American Teens Are Dying In Droves From Rampant Heroin Abuse


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Steve Birr Vice Reporter
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Drug overdose deaths are on the rise for teenagers, more than doubling since 1999, fueled by increasing heroin use among America’s youth.

The Centers for Disease Control and Prevention released a report Wednesday showing drug overdose deaths among teens ages 15 to 19 rose 15 percent for males and 35 percent for females between 2014 and 2015. Drug overdoses more than doubled between 1999 and 2007 for American teens but went into a decline between 2007 and 2014, reports WebMD.

There were a total of 772 drug overdose deaths for teens in 2015 and heroin was the most common cause for death. Experts say prescription painkillers are the main driver of death for middle age and older Americans, while heroin is more prevalent with the younger generation.

Experts say the heroin used by teens is often contaminated with fentanyl, a painkiller roughly 50 to 100 times stronger than morphine. The substance is blamed for the sharp rise in heroin fatalities over the past few years.

“Fentanyl came along in 2014, making the heroin environment deadlier,” Dr. Daniel Ciccarone, a professor at the University of California, San Francisco, told WebMD. “The Opioid Commission in their draft report make several key, achievable and bipartisan recommendations that if adopted, by the president and through congressional legislation, will make significant strides in addressing the current crisis. If action is slow, delayed or diluted, we will lose a significant portion of the young generation.”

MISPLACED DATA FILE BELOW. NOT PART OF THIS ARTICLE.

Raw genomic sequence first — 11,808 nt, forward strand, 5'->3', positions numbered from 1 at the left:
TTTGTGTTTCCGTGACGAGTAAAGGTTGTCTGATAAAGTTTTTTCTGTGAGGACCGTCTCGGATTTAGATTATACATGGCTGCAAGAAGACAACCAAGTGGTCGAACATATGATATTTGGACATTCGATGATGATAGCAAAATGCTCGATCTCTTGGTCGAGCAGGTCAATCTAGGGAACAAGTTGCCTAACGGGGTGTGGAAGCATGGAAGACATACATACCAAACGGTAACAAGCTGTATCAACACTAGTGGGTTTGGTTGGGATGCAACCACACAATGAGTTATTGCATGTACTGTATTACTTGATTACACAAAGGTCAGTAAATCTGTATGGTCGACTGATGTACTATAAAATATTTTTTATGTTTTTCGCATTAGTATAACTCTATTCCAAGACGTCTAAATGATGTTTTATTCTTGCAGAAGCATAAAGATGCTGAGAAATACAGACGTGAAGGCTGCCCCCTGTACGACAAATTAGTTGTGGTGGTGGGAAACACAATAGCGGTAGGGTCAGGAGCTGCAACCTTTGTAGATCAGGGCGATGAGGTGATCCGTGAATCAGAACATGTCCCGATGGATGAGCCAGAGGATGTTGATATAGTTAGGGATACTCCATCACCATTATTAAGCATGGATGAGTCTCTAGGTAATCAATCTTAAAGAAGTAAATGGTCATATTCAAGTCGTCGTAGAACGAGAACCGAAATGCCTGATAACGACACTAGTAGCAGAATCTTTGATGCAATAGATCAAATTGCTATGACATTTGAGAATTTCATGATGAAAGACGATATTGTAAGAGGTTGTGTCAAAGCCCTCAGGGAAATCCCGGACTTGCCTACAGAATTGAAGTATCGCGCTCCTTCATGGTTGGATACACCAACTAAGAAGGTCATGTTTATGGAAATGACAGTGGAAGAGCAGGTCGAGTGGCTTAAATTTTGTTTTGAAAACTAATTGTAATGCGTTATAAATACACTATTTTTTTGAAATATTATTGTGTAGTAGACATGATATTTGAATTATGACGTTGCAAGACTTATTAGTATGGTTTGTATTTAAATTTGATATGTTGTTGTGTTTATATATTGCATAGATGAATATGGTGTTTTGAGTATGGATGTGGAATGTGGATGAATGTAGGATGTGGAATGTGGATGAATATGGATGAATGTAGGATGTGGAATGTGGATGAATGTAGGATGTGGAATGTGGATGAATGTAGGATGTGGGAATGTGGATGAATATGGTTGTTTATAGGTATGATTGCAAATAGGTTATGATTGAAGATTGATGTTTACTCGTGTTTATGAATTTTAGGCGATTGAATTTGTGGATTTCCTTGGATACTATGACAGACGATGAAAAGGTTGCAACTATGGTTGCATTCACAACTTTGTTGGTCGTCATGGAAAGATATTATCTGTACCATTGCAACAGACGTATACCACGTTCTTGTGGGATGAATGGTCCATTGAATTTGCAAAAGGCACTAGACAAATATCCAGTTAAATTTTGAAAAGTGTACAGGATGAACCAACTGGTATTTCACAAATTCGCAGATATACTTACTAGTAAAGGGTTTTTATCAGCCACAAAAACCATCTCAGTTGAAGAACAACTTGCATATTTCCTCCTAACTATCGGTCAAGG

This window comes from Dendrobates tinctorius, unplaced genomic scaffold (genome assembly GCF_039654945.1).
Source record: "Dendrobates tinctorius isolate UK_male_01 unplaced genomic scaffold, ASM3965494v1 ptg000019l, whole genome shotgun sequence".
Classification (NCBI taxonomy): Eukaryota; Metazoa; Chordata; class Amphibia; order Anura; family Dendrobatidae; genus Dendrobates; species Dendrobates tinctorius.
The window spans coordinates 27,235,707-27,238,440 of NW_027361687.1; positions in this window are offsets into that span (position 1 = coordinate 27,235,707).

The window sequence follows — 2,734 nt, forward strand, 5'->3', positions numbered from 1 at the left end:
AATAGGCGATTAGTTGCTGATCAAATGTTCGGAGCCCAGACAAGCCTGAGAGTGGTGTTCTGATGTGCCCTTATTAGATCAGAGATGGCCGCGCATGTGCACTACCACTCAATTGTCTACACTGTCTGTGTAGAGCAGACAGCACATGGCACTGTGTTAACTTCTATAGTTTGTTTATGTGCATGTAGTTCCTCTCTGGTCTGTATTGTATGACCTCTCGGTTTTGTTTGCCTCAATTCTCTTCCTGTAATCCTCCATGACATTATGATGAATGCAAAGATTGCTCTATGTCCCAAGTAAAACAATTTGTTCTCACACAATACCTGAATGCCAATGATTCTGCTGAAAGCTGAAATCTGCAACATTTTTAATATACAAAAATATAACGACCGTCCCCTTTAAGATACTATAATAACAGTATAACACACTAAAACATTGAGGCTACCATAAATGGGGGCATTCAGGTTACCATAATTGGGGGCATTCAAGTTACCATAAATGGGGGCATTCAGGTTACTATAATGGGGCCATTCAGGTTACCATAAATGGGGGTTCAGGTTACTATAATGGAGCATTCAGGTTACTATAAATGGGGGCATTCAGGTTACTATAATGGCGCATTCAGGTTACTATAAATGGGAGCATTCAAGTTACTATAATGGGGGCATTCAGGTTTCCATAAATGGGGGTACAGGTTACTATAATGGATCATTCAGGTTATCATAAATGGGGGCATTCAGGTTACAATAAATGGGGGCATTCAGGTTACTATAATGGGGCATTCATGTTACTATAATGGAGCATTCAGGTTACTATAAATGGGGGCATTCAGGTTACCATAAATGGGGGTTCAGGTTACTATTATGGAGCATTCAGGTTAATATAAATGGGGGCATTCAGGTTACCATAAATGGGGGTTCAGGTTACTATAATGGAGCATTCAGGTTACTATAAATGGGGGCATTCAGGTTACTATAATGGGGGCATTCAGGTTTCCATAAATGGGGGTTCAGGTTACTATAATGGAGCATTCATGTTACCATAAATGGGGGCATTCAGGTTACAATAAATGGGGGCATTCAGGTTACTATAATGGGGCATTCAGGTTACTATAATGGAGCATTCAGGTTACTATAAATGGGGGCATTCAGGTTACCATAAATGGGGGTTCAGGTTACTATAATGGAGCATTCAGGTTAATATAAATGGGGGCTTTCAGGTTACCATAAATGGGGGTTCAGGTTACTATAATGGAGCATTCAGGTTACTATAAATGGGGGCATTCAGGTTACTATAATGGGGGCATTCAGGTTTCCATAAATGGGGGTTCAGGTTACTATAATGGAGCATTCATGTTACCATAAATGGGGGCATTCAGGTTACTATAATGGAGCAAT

On the advice of the White House Commission on Combating Drug Addiction and the Opioid Crisis, President Donald Trump declared the epidemic a national emergency Aug. 10. The commission submitted a report to Trump July 31, noting that “with approximately 142 Americans dying every day, America is enduring a death toll equal to September 11th every three weeks.”

A recent STAT analysis predicts the annual death toll from opioids will rise by roughly 35 percent between 2015 and 2027. Their research predicts up to 500,000 people could die from opioids over the next decade. The experts agree, even in a best-case scenario, the crisis will not visibly start to subside until after 2020.

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